According to Murray, the upgrades were funded partly through the Delta Planetarium’s Endowment fund, partly through the college, and additional credit advanced from the manufacturer for upgrading the system. “Delta saw the opportunity of being able to take advantage of all this upgrading to keep the planetarium on the front end of show quality and creative potential for students and the community.”

An important side to the upgrade in performance quality is the equal expansion of programming content. “When we do any of our public shows we always finish the program with an epilog of live updates and hot topics that pulls simulations or images from NASA and other sources,” continues Murray. “This gives us a much larger library to put into our live programming. Now we have a lot more creative topics that go beyond space and astronomy. We can offer creative artistic programming and also do more of our own live specials, whether we’re talking about the Northern Lights or the Apollo 11 Anniversary that is coming up.”

“Today you are finding a lot of producers creating full blown feature presentations, so this arena of programming is starting to mature as a medium,” notes Mike. “Digital immersive technology like this has only been around about 15 years and it’s taken awhile for the cinematography techniques to catch up with the technology.”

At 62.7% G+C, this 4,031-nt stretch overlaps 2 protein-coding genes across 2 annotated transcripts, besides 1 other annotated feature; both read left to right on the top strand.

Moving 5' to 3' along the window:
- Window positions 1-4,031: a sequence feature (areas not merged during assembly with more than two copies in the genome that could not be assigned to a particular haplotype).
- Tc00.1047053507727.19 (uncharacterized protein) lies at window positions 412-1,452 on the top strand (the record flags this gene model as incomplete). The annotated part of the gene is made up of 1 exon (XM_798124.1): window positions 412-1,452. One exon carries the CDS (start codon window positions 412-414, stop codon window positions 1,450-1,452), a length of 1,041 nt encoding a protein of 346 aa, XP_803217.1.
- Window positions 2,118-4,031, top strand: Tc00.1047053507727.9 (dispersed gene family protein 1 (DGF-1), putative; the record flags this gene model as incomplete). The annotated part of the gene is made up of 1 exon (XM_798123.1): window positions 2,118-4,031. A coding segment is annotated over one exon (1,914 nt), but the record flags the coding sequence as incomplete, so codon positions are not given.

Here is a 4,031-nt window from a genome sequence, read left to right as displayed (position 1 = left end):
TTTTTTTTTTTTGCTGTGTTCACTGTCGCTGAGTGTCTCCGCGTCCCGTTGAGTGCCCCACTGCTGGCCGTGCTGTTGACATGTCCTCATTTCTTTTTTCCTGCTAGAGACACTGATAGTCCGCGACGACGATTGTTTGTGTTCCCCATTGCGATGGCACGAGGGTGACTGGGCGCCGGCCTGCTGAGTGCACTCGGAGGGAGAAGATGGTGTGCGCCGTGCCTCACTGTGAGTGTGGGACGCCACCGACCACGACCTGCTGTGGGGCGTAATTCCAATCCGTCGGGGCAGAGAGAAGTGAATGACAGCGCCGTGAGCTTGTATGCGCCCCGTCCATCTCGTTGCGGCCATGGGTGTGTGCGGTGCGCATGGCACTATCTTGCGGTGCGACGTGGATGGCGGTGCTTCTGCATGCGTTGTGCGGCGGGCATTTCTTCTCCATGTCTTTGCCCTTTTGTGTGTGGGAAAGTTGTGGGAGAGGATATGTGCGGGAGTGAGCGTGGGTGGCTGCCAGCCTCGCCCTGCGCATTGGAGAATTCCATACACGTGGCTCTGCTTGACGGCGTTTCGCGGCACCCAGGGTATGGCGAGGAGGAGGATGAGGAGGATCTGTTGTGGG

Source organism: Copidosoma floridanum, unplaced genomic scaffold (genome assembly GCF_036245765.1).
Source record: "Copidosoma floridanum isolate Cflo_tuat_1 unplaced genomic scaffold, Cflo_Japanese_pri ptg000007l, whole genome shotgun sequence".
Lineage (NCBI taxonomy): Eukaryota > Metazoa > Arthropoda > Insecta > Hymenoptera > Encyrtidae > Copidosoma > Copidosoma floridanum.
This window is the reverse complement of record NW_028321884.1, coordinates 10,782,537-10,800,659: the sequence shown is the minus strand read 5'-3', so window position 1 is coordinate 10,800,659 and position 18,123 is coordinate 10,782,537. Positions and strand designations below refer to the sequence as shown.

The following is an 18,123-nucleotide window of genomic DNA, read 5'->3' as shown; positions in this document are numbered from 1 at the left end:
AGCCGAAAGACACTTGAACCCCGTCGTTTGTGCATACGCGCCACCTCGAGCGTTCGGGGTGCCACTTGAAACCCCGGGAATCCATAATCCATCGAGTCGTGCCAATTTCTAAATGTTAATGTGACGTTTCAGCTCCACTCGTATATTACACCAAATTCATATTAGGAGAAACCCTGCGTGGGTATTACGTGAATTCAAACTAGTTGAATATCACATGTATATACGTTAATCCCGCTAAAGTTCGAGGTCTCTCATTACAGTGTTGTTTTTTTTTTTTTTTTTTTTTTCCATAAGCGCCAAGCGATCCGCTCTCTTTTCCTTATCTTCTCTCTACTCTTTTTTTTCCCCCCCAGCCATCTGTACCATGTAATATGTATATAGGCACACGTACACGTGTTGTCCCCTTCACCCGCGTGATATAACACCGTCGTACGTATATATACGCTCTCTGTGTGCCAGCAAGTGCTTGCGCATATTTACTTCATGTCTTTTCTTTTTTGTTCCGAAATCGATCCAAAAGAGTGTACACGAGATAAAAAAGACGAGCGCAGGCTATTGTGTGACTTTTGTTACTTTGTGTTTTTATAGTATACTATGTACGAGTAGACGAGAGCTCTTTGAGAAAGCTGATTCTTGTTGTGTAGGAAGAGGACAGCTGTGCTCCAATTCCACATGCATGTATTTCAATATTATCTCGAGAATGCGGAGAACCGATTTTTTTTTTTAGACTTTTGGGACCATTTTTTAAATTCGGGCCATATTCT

Since this latest upgrade Murray says the Planetarium has witnessed an increase in public attendance. “We’ve also upgraded all of our sound amplification, as some of our amplifiers were 20-years old. The improvement is akin to taking a blanket off the speakers, which dramatically improves our music-based programs like Pink Floyd’s Dark Side of the Moon.”

“We now have a total of ten Crown Amplifiers, three digital processors and 22 JBL Speakers behind the cone in clusters. Each of the laser-phosphor projectors retails at over $100,000.  The optics are customized by GOTO Optical and each of the two projectors cover the precise geometry of half the dome. Each assembly is about $65,000 just for the optics.”

“The programming we’ve been selecting reflect modern production values and work incredibly well with this new system,” concludes Mike. “The new show titled Incoming that we’re featuring has remarkable 3-dimensional imagery, color and resolution that is simply breathtaking; and the new version of Dark Side of the Moon starting in February has been updated to a 4K resolution incorporating modern 3-D graphics, so people are going to be totally blown away.”

For a complete listing of upcoming programming at the Delta College Planetarium & Learning Center, go to The Review’ Out & About Events pages or visit their website at or phone them at 989.667.2260. The office and gift shop is open Monday – Thursday 8 am – 7 pm, Friday 8 am – 4 pm and Saturday from 1 – 3:30 pm and 6-7 pm.